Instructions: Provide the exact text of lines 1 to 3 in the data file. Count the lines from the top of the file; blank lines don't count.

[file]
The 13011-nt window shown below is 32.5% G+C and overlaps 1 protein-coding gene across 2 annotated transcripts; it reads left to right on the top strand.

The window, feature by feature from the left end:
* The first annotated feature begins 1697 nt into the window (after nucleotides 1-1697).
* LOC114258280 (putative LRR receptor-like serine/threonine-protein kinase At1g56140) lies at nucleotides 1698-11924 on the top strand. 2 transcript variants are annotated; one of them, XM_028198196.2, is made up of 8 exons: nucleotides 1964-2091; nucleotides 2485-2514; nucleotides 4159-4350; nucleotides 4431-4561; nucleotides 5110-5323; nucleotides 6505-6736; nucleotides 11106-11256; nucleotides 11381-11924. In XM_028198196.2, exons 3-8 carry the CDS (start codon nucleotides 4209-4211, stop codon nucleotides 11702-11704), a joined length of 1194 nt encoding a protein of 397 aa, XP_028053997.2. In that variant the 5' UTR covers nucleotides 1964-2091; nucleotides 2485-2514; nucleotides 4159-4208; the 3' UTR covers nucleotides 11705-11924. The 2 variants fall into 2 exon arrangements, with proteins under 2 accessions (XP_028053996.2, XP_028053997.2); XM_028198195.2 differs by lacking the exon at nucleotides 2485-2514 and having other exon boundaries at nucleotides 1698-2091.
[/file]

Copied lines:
The 13011-nt window shown below is 32.5% G+C and overlaps 1 protein-coding gene across 2 annotated transcripts; it reads left to right on the top strand.

The window, feature by feature from the left end:
* The first annotated feature begins 1697 nt into the window (after nucleotides 1-1697).